State officials finally released more detailed nursing home data Friday.
But it was far from complete.
The data included nursing home fatalities, but only if the facilities reported and only if there were five or more deaths.
Perhaps the only thing that’s clear is that what we don’t know far outpaces what we do know.
The list does not include the number of residents of each home or the number of COVID-19 cases in each home. It doesn’t even indicate how many homes reported data, how many homes had no fatalities, or how many homes did not report their information to the state, or did so infrequently. What’s more, the state notes that the data include deaths confirmed to be COVID-19 related, and those presumed to be related. In the future, the state said, it will separate those two categories.
The data included just eight Suffolk and 10 Nassau nursing homes. Does that mean that those were the only homes Long Island wide with five or more deaths? No, especially since the list doesn’t even include situations we know about, like A. Holly Patterson Extended Care Facility in Uniondale, which has had at least 17 deaths, according to the Nassau University Medical Center, which operates it.
More troublingly, the list included just four adult-care group homes statewide, perhaps because they’re smaller and each has fewer deaths, or perhaps because they’re not reporting complete data; there’s no way to know. And even that list seems to have problems. All four seem to be based on Long Island – but only one is listed as such. Sunrise of Smithtown, which reported six deaths, is listed in Nassau County, even though it’s in Suffolk. Sunrise of Dix Hills, with eight deaths, is listed as being in New York County, ie. Manhattan. Atria Park of Great Neck, also with six deaths, is listed as being in Livingston County, and Babylon Beach House Home for Adults is listed as being in Orleans County.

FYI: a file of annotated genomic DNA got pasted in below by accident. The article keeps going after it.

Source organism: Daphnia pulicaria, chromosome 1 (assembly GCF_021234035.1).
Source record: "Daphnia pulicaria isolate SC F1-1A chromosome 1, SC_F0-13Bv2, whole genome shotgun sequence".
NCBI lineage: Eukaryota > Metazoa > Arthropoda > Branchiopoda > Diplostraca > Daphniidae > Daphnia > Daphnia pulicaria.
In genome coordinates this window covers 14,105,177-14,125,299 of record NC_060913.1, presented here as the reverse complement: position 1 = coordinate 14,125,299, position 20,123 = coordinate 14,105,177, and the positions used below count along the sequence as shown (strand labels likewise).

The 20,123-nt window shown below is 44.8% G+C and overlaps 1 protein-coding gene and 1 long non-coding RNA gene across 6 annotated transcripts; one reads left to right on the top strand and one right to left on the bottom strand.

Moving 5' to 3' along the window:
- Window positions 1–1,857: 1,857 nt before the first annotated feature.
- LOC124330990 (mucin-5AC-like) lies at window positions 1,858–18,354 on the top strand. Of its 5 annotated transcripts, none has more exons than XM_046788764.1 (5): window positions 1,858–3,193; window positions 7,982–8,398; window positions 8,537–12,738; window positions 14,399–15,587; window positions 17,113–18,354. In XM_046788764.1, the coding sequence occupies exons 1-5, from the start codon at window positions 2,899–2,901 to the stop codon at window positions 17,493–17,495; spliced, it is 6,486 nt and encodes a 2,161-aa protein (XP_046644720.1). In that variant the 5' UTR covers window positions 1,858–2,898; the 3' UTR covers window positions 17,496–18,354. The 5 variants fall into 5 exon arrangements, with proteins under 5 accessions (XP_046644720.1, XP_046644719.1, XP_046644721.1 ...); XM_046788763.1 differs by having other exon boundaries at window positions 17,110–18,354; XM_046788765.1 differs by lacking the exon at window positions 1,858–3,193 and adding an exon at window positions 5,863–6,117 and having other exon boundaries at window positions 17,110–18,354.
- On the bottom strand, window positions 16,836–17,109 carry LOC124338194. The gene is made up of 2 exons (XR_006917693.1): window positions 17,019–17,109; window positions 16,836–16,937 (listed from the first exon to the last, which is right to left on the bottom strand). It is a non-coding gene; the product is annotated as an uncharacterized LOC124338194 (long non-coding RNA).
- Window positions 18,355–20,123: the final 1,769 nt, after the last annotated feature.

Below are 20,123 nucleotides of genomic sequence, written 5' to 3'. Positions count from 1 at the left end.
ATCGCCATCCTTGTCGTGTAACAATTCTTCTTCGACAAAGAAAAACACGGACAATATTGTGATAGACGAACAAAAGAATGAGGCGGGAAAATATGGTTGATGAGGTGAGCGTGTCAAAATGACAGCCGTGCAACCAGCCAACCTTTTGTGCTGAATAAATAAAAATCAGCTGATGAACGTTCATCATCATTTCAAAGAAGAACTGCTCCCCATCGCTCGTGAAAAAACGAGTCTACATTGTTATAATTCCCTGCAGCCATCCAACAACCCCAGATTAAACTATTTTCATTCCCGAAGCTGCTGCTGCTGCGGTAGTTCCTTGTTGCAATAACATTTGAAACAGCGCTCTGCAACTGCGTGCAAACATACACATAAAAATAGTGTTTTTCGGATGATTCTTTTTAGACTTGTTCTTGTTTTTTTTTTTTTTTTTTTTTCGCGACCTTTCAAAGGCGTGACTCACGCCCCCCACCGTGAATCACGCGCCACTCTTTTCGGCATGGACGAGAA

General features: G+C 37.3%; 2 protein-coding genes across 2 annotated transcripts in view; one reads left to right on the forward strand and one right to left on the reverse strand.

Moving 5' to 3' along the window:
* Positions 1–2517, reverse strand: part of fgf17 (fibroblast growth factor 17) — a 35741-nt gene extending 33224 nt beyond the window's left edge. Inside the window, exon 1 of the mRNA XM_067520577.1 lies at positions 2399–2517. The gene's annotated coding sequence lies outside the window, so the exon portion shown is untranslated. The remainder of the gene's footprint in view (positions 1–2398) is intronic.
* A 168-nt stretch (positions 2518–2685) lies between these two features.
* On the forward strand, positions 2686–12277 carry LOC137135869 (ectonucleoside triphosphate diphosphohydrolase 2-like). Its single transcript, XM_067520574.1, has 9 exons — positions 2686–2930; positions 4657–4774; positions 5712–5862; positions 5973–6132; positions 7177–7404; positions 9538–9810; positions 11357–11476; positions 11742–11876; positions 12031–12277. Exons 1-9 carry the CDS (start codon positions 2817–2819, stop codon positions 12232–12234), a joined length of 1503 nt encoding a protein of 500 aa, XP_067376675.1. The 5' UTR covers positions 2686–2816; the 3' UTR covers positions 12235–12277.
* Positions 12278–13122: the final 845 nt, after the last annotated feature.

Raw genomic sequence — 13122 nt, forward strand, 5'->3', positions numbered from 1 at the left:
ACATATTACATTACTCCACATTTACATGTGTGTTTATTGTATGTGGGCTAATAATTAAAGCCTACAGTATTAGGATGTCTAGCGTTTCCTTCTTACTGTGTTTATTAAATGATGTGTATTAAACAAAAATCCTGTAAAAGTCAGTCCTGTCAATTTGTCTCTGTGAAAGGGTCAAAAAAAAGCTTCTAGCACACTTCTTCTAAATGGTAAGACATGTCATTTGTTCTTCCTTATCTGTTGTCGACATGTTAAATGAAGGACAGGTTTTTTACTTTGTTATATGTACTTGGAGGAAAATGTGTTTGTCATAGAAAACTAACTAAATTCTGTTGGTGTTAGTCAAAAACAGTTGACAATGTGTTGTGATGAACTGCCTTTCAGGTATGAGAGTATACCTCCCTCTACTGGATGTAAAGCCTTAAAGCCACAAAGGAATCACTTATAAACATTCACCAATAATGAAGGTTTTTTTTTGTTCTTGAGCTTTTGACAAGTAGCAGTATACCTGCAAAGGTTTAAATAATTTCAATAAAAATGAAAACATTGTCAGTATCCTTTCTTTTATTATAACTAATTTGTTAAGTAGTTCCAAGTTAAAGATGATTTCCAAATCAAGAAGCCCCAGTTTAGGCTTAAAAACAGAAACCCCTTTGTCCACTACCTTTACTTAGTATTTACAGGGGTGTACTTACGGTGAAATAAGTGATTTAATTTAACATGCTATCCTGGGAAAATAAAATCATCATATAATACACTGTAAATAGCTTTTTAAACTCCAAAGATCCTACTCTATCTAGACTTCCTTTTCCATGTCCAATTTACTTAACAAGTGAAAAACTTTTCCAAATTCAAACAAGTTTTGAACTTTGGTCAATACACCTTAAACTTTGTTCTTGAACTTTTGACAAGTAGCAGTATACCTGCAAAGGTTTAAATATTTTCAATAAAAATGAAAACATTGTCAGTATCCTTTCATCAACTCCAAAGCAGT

CP Nassau’s Bayville adult group home – where 37 of 46 residents tested positive for the virus – wasn’t listed at all, perhaps because only four residents have died so far.
A top state official told The Point that the state is seeking more comprehensive data from the facilities, and will continue to revise the lists they’ve provided. That official also noted that the state is working to deal with immediate emergencies that occur at the facilities statewide. That includes moving patients and providing personal protective equipment or ventilators to nursing or group care homes.
“That process won’t stop until the curve is fully flattened,” the official said.
What we do know from the initial data is horrific. The highest number of fatalities in Suffolk County came at the Carillon Nursing and Rehabilitation Center, which has had 29 reported deaths. In Nassau, meanwhile, the Long Beach Nursing and Rehabilitation Center has had 22 deaths.
But it’s likely the tragedy goes far deeper than that.